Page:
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Brotherly Love: Philadelphia Federal Court Allows Jefferson-Einstein Hospital Union to Move Forward Over Government Objections

December 9, 2020

Yesterday, a federal court rejected the Federal Trade Commission’s and Pennsylvania Attorney General’s efforts to halt the merger of two Philadelphia-area healthcare systems pending the FTC’s administrative trial, which was slated to start in March 2021. In a 62-page decision denying the government’s motion for a preliminary injunction and allowing the proposed merger between Thomas Jefferson University and the Albert Einstein Healthcare Network to move forward, Judge Gerald Pappert of the U.S. District Court for the Eastern District of Pennsylvania held that the government had not satisfied its burden to prove the relevant geographic markets alleged in the complaint. This is the FTC’s first loss in a hospital-merger case since 2016, when the FTC lost a pair of hospital-merger challenges in district court, both of which were ultimately reversed in the FTC’s favor.

According to Judge Pappert’s decision, to obtain a preliminary injunction under the antitrust laws, the government was required to define, and meet its burden to prove, a relevant geographic market in order to evaluate the potential competitive effects of the merger.  Following a six-day hearing featuring 22 witnesses, several hours of oral argument, and voluminous documentary evidence obtained through extensive discovery, Judge Pappert held that the government did not meet its burden.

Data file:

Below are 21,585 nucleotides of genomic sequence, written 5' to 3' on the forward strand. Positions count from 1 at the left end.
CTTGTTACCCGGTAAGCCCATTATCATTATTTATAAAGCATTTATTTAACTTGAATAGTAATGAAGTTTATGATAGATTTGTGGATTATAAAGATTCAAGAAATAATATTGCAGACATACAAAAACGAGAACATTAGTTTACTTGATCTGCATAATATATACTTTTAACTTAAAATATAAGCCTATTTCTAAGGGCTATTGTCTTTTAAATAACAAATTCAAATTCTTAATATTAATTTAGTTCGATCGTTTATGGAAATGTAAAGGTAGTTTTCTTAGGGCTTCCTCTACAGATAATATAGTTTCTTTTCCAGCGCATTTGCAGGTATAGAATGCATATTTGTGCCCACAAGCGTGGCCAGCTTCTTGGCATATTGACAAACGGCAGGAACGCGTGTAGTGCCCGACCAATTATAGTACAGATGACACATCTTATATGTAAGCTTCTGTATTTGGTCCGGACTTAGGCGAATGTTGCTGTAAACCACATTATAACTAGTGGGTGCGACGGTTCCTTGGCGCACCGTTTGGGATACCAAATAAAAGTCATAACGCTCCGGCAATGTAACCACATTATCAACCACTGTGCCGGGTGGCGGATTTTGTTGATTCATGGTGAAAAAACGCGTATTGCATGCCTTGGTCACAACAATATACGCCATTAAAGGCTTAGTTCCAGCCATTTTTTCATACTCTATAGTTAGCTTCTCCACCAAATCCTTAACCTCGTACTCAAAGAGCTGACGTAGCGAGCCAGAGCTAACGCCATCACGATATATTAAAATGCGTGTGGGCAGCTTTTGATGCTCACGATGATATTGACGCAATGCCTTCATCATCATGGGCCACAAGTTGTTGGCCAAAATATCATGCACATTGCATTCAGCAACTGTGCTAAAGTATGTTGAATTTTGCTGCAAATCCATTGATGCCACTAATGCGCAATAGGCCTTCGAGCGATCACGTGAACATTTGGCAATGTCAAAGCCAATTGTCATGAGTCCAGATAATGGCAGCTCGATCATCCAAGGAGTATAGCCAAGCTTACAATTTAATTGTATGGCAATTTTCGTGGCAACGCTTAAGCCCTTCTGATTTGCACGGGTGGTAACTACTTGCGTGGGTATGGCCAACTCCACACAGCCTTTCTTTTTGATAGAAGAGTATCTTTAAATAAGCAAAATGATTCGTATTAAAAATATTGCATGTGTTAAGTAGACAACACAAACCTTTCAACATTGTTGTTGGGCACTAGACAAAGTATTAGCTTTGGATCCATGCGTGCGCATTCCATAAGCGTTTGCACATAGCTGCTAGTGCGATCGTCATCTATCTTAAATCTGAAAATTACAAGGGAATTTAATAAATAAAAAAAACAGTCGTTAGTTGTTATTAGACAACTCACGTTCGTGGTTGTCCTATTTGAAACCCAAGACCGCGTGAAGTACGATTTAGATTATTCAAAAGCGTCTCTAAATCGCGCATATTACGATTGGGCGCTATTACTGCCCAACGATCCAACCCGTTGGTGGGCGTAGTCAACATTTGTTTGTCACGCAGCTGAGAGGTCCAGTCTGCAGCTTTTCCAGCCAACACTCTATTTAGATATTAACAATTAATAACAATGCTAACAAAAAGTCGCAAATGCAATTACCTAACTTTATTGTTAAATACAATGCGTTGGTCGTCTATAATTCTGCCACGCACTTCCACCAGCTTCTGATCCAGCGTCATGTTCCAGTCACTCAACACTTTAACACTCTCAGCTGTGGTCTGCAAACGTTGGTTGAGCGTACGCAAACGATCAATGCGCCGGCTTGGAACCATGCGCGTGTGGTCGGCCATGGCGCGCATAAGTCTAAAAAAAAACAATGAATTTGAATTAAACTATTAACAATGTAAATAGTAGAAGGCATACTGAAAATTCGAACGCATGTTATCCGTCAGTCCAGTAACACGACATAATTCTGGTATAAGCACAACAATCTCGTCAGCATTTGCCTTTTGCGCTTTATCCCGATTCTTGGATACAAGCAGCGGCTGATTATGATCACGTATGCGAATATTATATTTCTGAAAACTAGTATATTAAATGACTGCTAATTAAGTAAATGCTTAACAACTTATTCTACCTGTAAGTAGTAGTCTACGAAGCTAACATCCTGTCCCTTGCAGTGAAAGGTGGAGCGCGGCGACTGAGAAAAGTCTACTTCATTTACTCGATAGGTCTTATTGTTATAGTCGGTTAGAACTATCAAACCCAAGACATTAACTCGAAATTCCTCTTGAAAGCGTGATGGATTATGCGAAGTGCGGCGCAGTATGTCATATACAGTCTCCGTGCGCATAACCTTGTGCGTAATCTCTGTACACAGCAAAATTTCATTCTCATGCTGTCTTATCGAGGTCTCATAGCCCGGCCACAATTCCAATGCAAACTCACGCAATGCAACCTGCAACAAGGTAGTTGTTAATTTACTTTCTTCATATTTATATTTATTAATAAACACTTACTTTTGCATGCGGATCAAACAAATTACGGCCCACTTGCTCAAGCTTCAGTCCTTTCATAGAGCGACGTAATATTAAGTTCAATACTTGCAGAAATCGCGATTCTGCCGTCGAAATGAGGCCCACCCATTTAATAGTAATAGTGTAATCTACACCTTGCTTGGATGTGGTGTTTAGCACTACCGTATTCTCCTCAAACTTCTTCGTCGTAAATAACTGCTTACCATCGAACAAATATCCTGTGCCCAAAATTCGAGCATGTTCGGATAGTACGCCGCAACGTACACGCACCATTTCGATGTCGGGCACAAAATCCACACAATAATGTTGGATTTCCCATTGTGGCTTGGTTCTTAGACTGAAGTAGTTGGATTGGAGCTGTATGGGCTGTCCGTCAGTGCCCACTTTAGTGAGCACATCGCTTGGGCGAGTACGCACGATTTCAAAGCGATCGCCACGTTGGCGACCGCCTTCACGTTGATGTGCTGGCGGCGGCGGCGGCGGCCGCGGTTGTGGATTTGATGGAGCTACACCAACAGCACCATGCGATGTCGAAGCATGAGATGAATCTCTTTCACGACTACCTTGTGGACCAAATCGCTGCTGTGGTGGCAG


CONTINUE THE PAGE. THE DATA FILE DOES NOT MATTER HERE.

Judge Pappert held that the government’s approach to defining the alleged geographic markets—relying on its “economic expert’s algorithm” and insurer testimony—did not produce results that corresponded to the “commercial reality” of the healthcare landscape in Philadelphia. The judge found that testimony from the government’s economic expert was not sufficient to satisfy the government’s burden and that the testimony from two of the area’s major insurers on this issue was “neither unanimous, unequivocal nor supported by the record as a whole.” Primarily, the court was not convinced by the government’s evidence that insurers would have no choice but to accept the merged Jefferson/Einstein’s price increases, when there were numerous alternative hospitals and inpatient rehabilitation centers in the greater Philadelphia area. 

The court’s decision reflects the significant challenge that the government often faces when seeking to prove local geographic markets in urban areas, and appears to reflect a demanding standard for the government’s insurer-witness testimony to be more substantial, more consistent across insurers, and more commercially grounded. 

The case may not be over. Healthcare providers and payers should continue to watch this case to see whether the FTC appeals this decision, as it appealed a 2016 district court order denying the FTC’s request to block the proposed merger of Penn State Hershey Medical Center and PinnacleHealth System. In that case, the Third Circuit—which would hear an appeal of this case—reversed the lower court and entered a preliminary injunction without remand.

For more information, please contact the professional(s) listed below, or your regular Crowell & Moring contact.

Alexis J. Gilman
Partner – Washington, D.C.
Phone: +1.202.624.2570
Alexis Victoria DeBernardis
Senior Counsel – Washington, D.C.
Phone: +1.202.624.2631